The researchers believe this novel use of sodium alginate conductors is a “very promising candidate to be employed in green electronics, thanks to the reduced energy consumption required for their fabrication, the absence of toxic components or chemicals that are derived from oil, and the possibility to disassemble the devices at the end of their life in environmentally friendly conditions.”

The research can be viewed here

"I want kelp on every table in America"

Sarah Redmond, founder of Springtide Seaweed, has a clear vision for the future of seaweed cultivation. Springtide is perusing an additional 20 acre site to accompany their 35 acre site off Stave Island Maine. Redmond claims there is plenty of room for growth when it comes to seaweed cultivation and that it can be done sustainably without competing with other marine activities.

Springtide Seaweed’s products are powders that can be used as culinary seasonings and salt substitutes. Redmond said, “I want kelp on every table in America,” she said. “It is nature’s true healthy salt.”

Read the full article here from BDN Hancock

Kelp farming is therapeutic, introducing the Salt Sisters group

Today we discovered the Salt Sisters, a campaign to help women in recovery connect with themselves and their inner strength through a connection with nature.

Founded by Colleen Francke, the Salt Sisters use kelp farming as a way to recovery and support.

“This project isn’t just about growing kelp, helping the environment, or diversifying out of a troubled industry,” says Francke. “I want to show others, and largely women like myself, who may think that they have nothing or no way out of where they are, that in fact they have every opportunity in the world.”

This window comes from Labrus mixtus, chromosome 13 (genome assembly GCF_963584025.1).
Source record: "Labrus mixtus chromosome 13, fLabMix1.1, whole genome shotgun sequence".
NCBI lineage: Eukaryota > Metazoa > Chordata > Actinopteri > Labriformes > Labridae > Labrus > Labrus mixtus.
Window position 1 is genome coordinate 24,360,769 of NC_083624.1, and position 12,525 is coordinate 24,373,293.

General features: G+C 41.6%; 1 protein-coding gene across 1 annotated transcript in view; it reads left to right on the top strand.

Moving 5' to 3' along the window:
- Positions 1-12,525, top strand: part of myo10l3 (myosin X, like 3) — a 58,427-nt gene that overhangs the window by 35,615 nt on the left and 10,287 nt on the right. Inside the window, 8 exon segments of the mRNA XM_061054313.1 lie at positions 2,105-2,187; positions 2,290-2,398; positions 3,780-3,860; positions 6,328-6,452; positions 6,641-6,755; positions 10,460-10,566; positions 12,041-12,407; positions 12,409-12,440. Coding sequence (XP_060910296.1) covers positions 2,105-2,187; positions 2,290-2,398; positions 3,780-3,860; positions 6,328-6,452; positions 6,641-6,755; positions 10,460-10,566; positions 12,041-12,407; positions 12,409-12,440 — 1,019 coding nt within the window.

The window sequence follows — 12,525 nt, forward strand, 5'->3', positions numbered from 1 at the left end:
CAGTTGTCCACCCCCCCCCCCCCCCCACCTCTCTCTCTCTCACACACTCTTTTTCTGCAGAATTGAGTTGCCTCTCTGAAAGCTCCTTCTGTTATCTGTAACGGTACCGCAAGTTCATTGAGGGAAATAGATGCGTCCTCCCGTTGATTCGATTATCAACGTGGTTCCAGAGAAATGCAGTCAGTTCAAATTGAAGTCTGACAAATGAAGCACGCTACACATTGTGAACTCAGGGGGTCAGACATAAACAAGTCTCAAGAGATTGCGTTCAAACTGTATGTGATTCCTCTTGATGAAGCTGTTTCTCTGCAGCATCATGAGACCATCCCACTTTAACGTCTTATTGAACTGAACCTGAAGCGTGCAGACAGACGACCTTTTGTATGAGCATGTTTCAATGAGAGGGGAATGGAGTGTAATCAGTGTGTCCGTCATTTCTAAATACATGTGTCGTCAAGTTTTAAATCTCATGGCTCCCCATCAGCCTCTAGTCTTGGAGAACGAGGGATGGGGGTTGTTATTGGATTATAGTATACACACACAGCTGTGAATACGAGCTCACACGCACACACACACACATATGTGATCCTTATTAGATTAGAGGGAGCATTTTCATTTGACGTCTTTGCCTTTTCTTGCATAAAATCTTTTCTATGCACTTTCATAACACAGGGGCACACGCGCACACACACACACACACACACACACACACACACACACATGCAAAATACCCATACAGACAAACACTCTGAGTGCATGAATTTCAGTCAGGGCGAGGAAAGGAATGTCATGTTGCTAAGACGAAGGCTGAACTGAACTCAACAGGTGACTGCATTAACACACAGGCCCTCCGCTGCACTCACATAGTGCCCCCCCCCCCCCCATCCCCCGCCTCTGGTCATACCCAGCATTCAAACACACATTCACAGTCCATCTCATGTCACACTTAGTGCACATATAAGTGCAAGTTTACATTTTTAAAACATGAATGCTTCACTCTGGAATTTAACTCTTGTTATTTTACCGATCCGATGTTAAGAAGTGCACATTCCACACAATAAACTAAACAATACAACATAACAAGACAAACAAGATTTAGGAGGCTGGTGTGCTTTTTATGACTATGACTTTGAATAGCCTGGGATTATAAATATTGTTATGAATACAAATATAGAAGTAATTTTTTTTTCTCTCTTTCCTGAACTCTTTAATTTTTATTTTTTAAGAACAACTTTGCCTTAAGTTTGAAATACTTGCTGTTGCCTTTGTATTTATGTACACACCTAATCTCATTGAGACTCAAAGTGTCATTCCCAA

We can’t support this enough! We salute you, Salt Sisters! Keep up the good work.

Read the full article here from National Fisherman

New report: "Development of Offshore Seaweed Cultivation: food safety, cultivation, ecology and economy"

Offshore of northern Europe, a seaweed farm known as NSF (North Sea Farm). NSF was established in 2014 and is committed to developing a strong and healthy seaweed supply chain, in and from the Netherlands. This farm has been studied in a number of ways to assess ecological and economical impacts.

A recent report was just released evaluating economics, food safety, and ecological impacts of offshore seaweed farming.

Studies like these are extremely valuable to validate ecosystem services provided by seaweed farming, and should be conducted in numerous locations around the USA to be ecosystem specific.

General conclusions from the report below

  • high variability in chemical and contaminant composition of kelps, with only one month between sampling moments, was observed. This demonstrates the potential to harvest at the right moment, to provide the processing industry with desired products. However, it simultaneously shows the challenge to provide products with stable biochemical composition.

  • economic analysis indicates that relatively low-value markets such as the alginates are within reach for seaweed production in the North Sea, though for the near future a mix of medium- and low-value markets needs to be targeted